This still shot, from a 60 Minutes' piece entitled Mr. Lopez Meets Mr. Ayers, depicts Nathaniel Ayers playing a cello for Steve Lopez.  A reader of Lopez' column, which featured stories about Ayers, donated the cello. Image online, via CBS' 60 Minutes.  Copyright, 60 Minutes, all rights reserved.  Image provided here as fair use for educational purposes.


Music tempers schizophrenia, although scientists do not really understand why.  It may have something to do with the ability of people to communicate (without talking) - or - it may have something to do with Immunoglobulin A (IgA) levels and the regulation of neurotransmitters (particularly glutamate and dopamine). 

However it happens, one can examine the story of Nathaniel Ayers to see music-as-soother in action.

As Steve Lopez watches Ayers play, he observes a person trying his best to cast-off the limitations of illness - and succeeding, at least some of the time.  Nathaniel, his new friend,

...tucks the violin under his chin, blocks out the roar of traffic and leaves the known world. He scratches around a bit, chasing after ideas that aren't quite coming together, but then, as always, he finds a passage that works like a drug and the music pushes him free of all distraction. Eyes closed, head tilted to the heavens, he's gone.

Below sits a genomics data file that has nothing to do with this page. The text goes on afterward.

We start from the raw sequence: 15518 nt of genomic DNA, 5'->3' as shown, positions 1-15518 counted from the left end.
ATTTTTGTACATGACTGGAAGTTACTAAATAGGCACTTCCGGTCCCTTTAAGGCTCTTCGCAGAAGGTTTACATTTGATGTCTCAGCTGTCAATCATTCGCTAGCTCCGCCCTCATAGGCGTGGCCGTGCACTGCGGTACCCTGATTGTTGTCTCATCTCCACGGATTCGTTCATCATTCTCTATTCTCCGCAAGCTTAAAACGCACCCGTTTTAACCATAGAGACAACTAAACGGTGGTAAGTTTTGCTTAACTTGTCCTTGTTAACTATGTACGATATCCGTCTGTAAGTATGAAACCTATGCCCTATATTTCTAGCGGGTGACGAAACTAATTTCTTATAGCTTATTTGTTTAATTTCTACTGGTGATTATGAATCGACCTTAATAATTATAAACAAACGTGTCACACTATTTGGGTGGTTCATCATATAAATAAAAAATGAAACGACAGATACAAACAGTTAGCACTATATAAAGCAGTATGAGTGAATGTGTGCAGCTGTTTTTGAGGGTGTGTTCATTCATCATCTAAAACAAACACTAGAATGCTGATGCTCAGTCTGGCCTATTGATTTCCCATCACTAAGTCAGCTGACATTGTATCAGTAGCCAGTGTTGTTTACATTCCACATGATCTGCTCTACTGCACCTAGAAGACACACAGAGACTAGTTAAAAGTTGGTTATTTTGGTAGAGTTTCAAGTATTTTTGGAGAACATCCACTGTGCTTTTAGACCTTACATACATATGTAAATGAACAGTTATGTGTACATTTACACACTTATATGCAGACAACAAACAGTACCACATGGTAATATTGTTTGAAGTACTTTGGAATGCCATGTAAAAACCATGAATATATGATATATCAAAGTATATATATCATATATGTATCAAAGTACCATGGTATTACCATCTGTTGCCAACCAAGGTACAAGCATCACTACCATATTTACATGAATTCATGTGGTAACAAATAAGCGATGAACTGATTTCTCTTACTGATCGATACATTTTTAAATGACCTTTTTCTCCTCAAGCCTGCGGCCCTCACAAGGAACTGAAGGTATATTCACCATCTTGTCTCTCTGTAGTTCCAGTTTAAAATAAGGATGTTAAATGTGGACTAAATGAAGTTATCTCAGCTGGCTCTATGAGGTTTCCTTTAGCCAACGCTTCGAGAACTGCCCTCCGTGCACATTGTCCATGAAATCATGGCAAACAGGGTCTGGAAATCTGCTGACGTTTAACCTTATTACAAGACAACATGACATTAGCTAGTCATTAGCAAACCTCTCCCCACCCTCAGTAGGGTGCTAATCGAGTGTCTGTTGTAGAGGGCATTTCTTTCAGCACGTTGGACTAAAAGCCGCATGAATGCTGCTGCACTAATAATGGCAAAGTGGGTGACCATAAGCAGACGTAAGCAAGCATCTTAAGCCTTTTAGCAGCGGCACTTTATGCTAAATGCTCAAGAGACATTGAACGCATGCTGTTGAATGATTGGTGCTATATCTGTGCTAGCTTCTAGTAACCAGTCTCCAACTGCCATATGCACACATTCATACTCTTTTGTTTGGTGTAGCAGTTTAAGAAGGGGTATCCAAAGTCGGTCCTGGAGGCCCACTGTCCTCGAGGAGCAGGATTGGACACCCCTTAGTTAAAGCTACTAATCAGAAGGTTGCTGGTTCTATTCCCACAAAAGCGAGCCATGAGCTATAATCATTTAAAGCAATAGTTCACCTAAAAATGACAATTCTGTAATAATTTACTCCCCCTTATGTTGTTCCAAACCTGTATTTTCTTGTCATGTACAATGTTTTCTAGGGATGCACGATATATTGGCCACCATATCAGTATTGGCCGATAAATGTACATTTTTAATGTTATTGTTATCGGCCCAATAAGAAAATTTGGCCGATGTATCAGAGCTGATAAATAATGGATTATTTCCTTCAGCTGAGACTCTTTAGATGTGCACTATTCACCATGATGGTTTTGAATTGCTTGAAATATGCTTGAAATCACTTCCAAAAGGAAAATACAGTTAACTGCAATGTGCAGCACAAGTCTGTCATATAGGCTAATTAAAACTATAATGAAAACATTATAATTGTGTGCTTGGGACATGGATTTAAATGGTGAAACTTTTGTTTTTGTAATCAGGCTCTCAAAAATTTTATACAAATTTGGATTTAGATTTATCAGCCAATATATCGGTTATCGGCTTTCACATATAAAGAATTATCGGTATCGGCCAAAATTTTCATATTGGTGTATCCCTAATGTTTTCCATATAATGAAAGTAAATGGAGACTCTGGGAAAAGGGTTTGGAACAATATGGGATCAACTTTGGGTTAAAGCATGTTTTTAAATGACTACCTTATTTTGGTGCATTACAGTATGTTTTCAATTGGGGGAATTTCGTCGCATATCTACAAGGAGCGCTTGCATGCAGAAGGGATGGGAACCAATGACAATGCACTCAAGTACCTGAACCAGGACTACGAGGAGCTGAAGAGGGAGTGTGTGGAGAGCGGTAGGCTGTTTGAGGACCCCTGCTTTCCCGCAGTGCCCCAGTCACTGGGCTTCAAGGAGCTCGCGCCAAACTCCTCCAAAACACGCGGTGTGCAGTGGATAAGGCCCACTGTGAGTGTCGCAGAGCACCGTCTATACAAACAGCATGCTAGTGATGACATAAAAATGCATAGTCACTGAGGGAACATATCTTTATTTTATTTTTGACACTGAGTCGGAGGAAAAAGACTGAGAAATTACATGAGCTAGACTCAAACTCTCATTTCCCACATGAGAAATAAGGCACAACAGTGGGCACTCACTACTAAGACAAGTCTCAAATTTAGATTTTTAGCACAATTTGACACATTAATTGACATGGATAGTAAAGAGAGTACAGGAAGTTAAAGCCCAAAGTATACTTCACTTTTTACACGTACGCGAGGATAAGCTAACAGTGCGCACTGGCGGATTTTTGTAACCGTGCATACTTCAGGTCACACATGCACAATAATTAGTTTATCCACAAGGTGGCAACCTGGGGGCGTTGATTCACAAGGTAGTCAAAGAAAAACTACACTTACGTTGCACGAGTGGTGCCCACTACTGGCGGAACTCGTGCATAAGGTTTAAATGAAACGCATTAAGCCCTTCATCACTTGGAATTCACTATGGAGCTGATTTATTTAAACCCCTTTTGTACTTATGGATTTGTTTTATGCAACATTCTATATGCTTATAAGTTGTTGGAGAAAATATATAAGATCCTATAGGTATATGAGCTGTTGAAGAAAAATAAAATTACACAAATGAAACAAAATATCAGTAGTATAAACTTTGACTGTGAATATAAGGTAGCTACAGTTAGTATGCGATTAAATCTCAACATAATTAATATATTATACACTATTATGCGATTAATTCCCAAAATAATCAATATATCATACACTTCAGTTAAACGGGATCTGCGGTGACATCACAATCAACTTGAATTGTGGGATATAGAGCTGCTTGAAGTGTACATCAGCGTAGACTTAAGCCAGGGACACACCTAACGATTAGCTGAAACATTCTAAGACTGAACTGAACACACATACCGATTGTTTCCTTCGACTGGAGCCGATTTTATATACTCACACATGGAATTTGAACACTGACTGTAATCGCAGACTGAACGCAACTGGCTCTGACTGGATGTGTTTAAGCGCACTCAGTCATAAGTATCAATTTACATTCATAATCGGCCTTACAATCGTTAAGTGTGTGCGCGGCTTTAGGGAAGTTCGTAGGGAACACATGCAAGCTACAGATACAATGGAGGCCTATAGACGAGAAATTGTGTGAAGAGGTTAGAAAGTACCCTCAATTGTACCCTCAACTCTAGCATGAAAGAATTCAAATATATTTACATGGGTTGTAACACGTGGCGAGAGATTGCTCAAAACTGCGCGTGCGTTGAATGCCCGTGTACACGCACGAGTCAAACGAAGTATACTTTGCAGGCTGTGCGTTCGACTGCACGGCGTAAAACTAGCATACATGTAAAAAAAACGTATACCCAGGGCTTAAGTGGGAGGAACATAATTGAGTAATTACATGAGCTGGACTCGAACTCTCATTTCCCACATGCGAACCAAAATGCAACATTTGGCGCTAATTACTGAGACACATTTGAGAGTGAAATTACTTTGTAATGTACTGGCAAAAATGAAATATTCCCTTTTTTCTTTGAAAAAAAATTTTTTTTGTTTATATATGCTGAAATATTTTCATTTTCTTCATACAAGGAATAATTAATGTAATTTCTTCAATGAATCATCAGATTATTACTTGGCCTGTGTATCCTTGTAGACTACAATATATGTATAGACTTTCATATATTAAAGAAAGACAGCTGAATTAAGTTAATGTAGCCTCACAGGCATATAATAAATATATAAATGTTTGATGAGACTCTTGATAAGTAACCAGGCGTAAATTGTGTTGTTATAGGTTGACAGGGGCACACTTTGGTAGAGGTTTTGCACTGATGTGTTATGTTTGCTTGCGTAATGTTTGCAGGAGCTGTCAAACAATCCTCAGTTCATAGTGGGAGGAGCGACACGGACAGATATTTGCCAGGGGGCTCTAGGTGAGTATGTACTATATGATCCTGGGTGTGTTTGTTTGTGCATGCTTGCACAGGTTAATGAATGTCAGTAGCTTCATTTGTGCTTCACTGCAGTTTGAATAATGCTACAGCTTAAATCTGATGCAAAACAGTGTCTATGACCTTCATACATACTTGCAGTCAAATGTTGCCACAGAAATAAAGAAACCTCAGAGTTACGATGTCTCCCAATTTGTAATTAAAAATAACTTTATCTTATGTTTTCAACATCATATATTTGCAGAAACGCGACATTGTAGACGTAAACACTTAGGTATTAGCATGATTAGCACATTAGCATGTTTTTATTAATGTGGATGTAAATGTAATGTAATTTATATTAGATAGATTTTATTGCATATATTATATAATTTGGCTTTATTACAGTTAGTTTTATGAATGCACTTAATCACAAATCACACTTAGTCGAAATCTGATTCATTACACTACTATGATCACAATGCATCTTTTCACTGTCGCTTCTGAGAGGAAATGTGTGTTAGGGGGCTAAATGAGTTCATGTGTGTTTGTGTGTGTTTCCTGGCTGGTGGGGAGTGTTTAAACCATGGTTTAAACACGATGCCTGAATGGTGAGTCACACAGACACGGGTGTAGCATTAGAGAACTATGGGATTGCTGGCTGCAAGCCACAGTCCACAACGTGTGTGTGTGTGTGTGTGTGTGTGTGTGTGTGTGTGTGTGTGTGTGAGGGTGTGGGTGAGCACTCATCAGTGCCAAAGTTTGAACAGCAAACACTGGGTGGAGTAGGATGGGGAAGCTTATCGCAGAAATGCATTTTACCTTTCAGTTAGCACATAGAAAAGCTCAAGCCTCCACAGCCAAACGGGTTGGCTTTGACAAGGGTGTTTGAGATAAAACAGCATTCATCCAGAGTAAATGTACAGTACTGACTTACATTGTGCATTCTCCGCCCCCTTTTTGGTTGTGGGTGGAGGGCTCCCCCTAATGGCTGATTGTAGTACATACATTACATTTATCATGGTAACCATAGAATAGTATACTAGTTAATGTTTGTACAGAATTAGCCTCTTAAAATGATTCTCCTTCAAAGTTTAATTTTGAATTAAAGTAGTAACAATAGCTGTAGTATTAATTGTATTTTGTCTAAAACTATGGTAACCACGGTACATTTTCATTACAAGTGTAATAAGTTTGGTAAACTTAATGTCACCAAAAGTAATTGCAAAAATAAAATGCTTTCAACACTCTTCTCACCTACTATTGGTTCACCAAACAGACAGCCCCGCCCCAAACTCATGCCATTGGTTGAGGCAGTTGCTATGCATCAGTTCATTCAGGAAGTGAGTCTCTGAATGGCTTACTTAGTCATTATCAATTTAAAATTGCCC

The street musician connected with this newspaper columnist - a stranger - through the medium of music.  Lopez, who wasn’t a big fan of classical music before his encounter with Nathaniel, began to appreciate the beauty of works he hadn’t really heard before. 

After Steve helped Nathaniel find a place to store his instruments (and Little Walt Disney Concert Hall), Ayers no longer had to worry about leaving his treasures outside the library.  He was able to borrow sheet music, so he could learn new works and expand his repertoire. 

To understand the type of music Nathaniel loves to hear and play, we can watch video clips of musicians performing some of his favorites:

•    Tchaikovsky's Variationson a Rococo Theme for Cello and Orchestra

•    Tchaikovsky's Variations - ending by Yo-Yo-Ma

•    Sibelius' SymphonyNo.2

•    Ernst Bloch's Prayer, Supplication and Jewish Song

•    Dvorak's Cello Concerto

•    Bach’s Cello SuiteNo. 1 in G Major - Prelude

•    Schubert's"Arpeggione"Sonata

•   Pablo Casals'"Song of the Birds"

These musical examples calm Nathaniel and help him to focus.  And ... thanks to the LA Times, and CBS’ Sixty Minutes, we can actually watch him play some of the works himself.


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Author: Carole D. Bos, J.D. 5190stories and lessons created

Original Release: Apr 01, 2009

Updated Last Revision: Jul 13, 2019

To cite this story (For MLA citation guidance see easybib or OWL ):

"MUSIC - THE GLUE of NATHANIEL'S LIFE" AwesomeStories.com. Apr 01, 2009. Feb 26, 2020.
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